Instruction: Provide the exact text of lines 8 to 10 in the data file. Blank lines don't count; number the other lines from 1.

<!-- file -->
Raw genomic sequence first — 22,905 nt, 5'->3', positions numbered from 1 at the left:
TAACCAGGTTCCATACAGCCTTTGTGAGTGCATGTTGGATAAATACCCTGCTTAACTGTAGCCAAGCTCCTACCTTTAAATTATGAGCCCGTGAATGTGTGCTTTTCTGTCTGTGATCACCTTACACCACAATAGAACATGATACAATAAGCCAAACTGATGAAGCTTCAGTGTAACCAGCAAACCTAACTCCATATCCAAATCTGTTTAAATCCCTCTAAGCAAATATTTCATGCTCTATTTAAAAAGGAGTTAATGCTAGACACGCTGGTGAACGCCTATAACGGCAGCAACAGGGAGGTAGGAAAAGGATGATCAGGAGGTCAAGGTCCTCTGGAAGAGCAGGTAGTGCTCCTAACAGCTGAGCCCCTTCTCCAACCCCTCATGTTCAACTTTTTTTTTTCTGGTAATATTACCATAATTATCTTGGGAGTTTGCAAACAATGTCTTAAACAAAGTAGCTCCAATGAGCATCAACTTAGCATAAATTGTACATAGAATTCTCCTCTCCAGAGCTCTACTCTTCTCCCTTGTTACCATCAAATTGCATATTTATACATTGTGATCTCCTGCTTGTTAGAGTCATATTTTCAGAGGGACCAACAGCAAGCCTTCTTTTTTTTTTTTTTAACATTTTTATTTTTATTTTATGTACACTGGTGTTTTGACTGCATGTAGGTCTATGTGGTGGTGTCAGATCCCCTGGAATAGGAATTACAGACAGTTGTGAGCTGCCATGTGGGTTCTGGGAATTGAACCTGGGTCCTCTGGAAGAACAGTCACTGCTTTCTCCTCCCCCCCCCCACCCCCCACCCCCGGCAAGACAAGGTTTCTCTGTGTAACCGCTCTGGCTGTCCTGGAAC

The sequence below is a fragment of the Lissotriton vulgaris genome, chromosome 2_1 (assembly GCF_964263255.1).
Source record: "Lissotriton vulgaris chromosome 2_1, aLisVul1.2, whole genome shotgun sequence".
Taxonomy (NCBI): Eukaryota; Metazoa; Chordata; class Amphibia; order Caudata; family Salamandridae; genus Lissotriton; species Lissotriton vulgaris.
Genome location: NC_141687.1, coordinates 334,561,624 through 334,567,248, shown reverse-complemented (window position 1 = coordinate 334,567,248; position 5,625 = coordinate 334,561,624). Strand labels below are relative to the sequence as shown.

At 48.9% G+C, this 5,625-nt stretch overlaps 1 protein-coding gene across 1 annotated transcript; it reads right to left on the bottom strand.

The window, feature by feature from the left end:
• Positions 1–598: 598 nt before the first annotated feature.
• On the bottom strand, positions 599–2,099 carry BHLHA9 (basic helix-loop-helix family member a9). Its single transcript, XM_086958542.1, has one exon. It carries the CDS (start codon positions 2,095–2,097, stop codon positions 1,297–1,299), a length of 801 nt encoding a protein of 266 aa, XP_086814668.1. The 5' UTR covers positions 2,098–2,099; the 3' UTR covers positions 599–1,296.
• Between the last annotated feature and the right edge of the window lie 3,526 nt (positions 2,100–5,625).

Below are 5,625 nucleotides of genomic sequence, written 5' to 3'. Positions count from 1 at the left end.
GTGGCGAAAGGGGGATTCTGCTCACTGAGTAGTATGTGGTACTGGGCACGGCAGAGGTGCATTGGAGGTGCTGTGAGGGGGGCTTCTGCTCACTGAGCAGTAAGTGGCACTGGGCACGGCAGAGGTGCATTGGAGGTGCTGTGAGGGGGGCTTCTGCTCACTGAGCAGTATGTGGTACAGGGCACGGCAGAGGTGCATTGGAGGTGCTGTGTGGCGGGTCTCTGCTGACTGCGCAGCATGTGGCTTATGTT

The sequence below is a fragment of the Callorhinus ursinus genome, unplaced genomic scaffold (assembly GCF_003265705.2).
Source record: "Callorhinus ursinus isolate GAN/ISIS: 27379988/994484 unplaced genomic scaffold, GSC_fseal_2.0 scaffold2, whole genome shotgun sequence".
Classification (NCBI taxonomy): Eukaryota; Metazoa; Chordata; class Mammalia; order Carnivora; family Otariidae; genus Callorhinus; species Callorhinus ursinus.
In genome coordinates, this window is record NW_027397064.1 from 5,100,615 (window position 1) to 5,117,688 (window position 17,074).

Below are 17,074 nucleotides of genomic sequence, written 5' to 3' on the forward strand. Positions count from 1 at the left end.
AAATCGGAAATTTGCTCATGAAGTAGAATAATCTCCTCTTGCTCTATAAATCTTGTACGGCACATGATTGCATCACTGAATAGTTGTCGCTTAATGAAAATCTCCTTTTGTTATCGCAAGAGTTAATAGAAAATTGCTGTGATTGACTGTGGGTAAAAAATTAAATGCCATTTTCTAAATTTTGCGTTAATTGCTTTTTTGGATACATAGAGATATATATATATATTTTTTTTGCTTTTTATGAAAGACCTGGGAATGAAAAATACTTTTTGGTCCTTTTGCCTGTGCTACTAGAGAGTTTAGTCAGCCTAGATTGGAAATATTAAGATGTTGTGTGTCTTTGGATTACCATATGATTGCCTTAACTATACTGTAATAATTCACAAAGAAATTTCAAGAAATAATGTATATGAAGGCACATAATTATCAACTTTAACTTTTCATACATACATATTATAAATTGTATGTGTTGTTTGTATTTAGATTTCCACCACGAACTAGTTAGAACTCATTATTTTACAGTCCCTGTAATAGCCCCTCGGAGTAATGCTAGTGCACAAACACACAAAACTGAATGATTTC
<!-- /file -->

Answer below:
The window, feature by feature from the left end:
• Positions 1–598: 598 nt before the first annotated feature.
• On the bottom strand, positions 599–2,099 carry BHLHA9 (basic helix-loop-helix family member a9). Its single transcript, XM_086958542.1, has one exon. It carries the CDS (start codon positions 2,095–2,097, stop codon positions 1,297–1,299), a length of 801 nt encoding a protein of 266 aa, XP_086814668.1. The 5' UTR covers positions 2,098–2,099; the 3' UTR covers positions 599–1,296.